Tampon tax raised in New Zealand

Author
Laura Heathcote,
Publish Date
Wed, 27 May 2015, 5:55AM
Australia's treasurer has announced he will lobby state governments for an exemption of the taxation of tampons. (Wikimedia)
Australia's treasurer has announced he will lobby state governments for an exemption of the taxation of tampons. (Wikimedia)

Tampon tax raised in New Zealand

Author
Laura Heathcote,
Publish Date
Wed, 27 May 2015, 5:55AM

The youth wing of the Labour Party is calling on New Zealand politicians to consider removing GST on tampons and other sanitary products.

Australia's Treasurer Joe Hockey has announced he'll lobby state governments for an exemption, following a campaign by a university student who has rallied nearly 100-thousand supporters in an online petition.

It argues it's sexist to levy GST on an essential health item.

Here in New Zealand the issue's been discussed at policy sessions. Young Labour President Katie Wilson believes there's a lot of support for it.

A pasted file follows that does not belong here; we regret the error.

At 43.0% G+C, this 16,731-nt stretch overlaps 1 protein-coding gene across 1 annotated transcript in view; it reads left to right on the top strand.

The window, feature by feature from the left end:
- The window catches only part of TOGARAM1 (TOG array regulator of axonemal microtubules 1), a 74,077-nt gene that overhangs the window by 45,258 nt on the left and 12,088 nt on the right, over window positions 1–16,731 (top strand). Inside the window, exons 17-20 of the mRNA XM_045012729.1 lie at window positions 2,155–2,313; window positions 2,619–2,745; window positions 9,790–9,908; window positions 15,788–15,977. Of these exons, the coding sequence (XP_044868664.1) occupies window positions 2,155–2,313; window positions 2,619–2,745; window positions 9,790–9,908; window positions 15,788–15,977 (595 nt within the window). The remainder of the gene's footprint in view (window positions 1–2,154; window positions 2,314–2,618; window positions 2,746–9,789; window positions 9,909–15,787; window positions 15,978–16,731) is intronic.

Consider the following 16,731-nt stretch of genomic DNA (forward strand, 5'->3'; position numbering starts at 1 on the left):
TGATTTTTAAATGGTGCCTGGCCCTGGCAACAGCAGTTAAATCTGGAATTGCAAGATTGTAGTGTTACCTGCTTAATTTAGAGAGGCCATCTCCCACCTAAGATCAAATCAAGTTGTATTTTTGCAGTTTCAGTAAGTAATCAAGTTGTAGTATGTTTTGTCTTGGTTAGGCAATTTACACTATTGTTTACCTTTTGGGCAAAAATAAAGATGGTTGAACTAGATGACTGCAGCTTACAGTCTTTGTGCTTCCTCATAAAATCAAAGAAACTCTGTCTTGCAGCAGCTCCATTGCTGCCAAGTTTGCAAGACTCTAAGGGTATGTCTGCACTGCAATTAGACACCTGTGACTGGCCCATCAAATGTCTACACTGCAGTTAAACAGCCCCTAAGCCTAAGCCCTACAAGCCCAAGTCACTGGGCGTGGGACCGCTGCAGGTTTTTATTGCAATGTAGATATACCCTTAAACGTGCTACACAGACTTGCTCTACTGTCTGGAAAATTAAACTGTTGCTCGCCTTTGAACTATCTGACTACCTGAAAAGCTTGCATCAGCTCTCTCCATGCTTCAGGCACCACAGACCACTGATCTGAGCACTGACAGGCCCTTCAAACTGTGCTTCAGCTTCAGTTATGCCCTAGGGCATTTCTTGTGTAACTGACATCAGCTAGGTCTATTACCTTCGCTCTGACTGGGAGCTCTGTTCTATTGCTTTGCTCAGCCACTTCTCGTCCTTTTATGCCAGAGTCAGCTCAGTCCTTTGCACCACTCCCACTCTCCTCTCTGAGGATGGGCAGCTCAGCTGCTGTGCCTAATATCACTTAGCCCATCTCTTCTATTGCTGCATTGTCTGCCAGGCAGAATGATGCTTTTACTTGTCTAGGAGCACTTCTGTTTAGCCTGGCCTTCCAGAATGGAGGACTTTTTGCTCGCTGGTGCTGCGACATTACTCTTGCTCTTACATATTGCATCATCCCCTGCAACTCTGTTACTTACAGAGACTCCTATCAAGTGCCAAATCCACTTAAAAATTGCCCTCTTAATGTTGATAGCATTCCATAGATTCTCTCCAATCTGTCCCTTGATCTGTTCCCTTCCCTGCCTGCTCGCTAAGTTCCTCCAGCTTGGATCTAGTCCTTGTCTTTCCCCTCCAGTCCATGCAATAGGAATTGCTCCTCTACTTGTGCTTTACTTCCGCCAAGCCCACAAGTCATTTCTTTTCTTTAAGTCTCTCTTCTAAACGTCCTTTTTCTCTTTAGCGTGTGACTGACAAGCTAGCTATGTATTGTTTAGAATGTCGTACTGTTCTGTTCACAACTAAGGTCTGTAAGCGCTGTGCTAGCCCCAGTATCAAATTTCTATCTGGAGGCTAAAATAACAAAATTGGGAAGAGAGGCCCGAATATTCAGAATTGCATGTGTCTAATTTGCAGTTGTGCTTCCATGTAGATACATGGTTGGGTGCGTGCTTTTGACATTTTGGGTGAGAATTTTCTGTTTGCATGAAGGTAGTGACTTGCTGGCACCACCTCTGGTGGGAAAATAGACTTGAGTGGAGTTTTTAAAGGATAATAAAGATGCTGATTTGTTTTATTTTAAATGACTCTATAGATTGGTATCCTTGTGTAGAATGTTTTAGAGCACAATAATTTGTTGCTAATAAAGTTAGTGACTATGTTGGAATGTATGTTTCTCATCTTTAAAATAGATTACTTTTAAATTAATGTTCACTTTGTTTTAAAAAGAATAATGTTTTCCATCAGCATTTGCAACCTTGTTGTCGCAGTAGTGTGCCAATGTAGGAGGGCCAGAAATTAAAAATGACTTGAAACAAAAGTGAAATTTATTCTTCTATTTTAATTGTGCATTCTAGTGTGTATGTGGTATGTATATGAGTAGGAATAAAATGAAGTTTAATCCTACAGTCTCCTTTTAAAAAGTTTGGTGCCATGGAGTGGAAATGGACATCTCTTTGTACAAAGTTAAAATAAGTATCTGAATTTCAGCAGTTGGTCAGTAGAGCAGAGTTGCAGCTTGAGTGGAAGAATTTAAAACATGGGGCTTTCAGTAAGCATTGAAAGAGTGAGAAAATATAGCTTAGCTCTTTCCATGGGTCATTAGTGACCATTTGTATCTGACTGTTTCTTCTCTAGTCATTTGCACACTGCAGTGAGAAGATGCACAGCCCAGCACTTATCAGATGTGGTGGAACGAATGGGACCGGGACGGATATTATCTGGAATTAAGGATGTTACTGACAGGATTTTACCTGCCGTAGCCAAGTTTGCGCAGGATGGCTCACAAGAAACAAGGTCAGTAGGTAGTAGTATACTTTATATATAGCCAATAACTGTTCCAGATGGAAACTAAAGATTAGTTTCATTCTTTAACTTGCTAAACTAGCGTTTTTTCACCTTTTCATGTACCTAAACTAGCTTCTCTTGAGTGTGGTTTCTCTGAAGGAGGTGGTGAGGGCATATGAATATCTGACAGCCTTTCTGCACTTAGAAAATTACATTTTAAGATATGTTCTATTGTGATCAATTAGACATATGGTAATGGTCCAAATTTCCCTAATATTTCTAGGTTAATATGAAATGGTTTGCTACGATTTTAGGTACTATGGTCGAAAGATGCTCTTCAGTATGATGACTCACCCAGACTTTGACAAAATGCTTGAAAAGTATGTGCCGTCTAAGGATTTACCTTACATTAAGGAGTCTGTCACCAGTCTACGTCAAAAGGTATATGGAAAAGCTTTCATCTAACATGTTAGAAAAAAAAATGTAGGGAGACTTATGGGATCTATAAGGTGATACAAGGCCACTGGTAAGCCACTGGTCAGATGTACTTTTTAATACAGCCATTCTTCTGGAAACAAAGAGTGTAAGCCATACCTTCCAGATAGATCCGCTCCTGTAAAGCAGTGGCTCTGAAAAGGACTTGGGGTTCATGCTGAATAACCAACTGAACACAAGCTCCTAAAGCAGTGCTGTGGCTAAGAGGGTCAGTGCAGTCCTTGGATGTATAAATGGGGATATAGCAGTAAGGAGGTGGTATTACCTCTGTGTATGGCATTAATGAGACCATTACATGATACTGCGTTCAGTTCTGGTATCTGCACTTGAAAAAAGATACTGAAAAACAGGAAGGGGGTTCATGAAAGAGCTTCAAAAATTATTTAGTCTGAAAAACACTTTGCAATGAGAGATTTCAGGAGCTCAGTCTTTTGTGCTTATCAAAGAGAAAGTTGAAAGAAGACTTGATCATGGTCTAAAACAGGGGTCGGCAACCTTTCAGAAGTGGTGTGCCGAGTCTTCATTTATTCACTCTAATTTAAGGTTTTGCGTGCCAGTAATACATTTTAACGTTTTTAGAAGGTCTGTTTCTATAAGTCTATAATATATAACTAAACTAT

"It's something that has generally had lots of support mostly because we believe that it's unfair for a woman to be more easily taxed over something she has no control over," she said.

"I'm really excited to see where it goes. Hopefully the petition will put some pressure on the government and I'd love to see that kind of work over here." 

Katie Wilson adds Auckland University's Student Association has provided free pads and tampons to students in the past, because of the cost.

But tax experts are pouring cold water on any suggestion New Zealand should follow Australia's lead.

Deloitte GST partner Allan Bullot warns if GST was removed from one product in New Zealand, arguments will be raised for a whole host of others.

"It's always been a bit of a slippery slope argument in New Zealand that if we do allow this product to be made GST free...in New Zealand, there's going to be arguments raised for a whole lot of other ones to come through."

He adds there's an economic consideration too.

"If you did you'd then have GST collecting a lot less money for the government, and then the question is how does it make up that money or how does it cut its other social programs?"